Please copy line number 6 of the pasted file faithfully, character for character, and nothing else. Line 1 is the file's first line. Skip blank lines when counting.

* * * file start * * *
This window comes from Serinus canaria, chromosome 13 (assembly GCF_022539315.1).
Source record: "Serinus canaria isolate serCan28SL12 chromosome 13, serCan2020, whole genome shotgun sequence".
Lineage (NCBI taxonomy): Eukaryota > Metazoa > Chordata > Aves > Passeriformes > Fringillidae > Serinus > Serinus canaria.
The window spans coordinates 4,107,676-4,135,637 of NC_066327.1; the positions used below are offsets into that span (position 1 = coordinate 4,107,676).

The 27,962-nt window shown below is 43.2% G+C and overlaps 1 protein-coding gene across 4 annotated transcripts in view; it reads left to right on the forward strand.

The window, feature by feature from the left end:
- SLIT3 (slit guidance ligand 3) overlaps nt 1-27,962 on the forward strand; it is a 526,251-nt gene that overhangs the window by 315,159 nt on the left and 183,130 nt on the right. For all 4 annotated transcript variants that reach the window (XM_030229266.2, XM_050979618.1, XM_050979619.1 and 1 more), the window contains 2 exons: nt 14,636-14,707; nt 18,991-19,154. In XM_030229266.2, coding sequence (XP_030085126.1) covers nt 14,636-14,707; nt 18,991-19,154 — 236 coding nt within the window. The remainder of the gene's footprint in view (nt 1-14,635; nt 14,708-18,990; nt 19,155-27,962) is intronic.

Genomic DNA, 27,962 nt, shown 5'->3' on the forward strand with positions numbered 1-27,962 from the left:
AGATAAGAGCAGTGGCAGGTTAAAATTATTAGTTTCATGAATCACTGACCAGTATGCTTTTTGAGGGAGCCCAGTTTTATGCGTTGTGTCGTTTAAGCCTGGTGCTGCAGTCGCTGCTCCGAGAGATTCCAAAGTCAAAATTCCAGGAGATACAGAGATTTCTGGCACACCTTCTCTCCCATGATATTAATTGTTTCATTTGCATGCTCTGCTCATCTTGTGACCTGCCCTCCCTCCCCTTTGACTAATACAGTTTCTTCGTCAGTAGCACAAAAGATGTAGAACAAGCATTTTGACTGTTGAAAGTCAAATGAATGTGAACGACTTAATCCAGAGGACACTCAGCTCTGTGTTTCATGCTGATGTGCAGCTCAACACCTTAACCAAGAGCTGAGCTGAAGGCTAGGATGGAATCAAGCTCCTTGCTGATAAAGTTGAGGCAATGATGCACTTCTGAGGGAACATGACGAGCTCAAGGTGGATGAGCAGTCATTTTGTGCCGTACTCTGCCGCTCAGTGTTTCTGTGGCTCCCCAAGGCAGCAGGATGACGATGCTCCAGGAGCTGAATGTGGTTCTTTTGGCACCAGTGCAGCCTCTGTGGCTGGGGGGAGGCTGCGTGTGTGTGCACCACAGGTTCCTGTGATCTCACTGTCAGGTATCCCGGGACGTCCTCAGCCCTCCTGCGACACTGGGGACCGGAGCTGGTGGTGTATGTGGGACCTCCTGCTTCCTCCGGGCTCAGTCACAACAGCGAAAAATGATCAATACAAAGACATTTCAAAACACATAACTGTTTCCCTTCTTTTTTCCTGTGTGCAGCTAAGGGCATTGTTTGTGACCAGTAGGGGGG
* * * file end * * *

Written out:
The window, feature by feature from the left end: